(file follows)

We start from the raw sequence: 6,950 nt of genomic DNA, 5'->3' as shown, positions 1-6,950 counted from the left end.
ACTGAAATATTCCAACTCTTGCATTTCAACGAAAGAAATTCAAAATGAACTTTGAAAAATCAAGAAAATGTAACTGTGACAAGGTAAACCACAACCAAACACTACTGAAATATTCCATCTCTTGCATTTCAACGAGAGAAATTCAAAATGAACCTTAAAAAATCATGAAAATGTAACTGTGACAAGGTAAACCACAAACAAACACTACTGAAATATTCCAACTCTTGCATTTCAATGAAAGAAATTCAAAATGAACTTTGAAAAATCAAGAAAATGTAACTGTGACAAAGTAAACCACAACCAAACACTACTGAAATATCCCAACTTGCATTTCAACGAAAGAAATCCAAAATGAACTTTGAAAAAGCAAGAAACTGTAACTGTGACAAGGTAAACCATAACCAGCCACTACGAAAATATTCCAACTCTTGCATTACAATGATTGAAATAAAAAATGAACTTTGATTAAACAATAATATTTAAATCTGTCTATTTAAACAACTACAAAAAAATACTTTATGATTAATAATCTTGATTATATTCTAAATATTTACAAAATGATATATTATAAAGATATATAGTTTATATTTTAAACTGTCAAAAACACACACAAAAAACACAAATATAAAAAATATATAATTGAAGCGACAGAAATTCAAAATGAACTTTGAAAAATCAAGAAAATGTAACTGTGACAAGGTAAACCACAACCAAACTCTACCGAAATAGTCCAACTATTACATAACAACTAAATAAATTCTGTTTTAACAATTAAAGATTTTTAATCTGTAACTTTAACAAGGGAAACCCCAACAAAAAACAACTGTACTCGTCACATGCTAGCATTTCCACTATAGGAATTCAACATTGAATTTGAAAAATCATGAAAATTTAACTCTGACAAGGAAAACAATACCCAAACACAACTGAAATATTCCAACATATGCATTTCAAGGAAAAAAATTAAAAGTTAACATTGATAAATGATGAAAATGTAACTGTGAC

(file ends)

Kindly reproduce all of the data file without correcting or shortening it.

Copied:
We start from the raw sequence: 6,950 nt of genomic DNA, 5'->3' as shown, positions 1-6,950 counted from the left end.
ACTGAAATATTCCAACTCTTGCATTTCAACGAAAGAAATTCAAAATGAACTTTGAAAAATCAAGAAAATGTAACTGTGACAAGGTAAACCACAACCAAACACTACTGAAATATTCCATCTCTTGCATTTCAACGAGAGAAATTCAAAATGAACCTTAAAAAATCATGAAAATGTAACTGTGACAAGGTAAACCACAAACAAACACTACTGAAATATTCCAACTCTTGCATTTCAATGAAAGAAATTCAAAATGAACTTTGAAAAATCAAGAAAATGTAACTGTGACAAAGTAAACCACAACCAAACACTACTGAAATATCCCAACTTGCATTTCAACGAAAGAAATCCAAAATGAACTTTGAAAAAGCAAGAAACTGTAACTGTGACAAGGTAAACCATAACCAGCCACTACGAAAATATTCCAACTCTTGCATTACAATGATTGAAATAAAAAATGAACTTTGATTAAACAATAATATTTAAATCTGTCTATTTAAACAACTACAAAAAAATACTTTATGATTAATAATCTTGATTATATTCTAAATATTTACAAAATGATATATTATAAAGATATATAGTTTATATTTTAAACTGTCAAAAACACACACAAAAAACACAAATATAAAAAATATATAATTGAAGCGACAGAAATTCAAAATGAACTTTGAAAAATCAAGAAAATGTAACTGTGACAAGGTAAACCACAACCAAACTCTACCGAAATAGTCCAACTATTACATAACAACTAAATAAATTCTGTTTTAACAATTAAAGATTTTTAATCTGTAACTTTAACAAGGGAAACCCCAACAAAAAACAACTGTACTCGTCACATGCTAGCATTTCCACTATAGGAATTCAACATTGAATTTGAAAAATCATGAAAATTTAACTCTGACAAGGAAAACAATACCCAAACACAACTGAAATATTCCAACATATGCATTTCAAGGAAAAAAATTAAAAGTTAACATTGATAAATGATGAAAATGTAACTGTGAC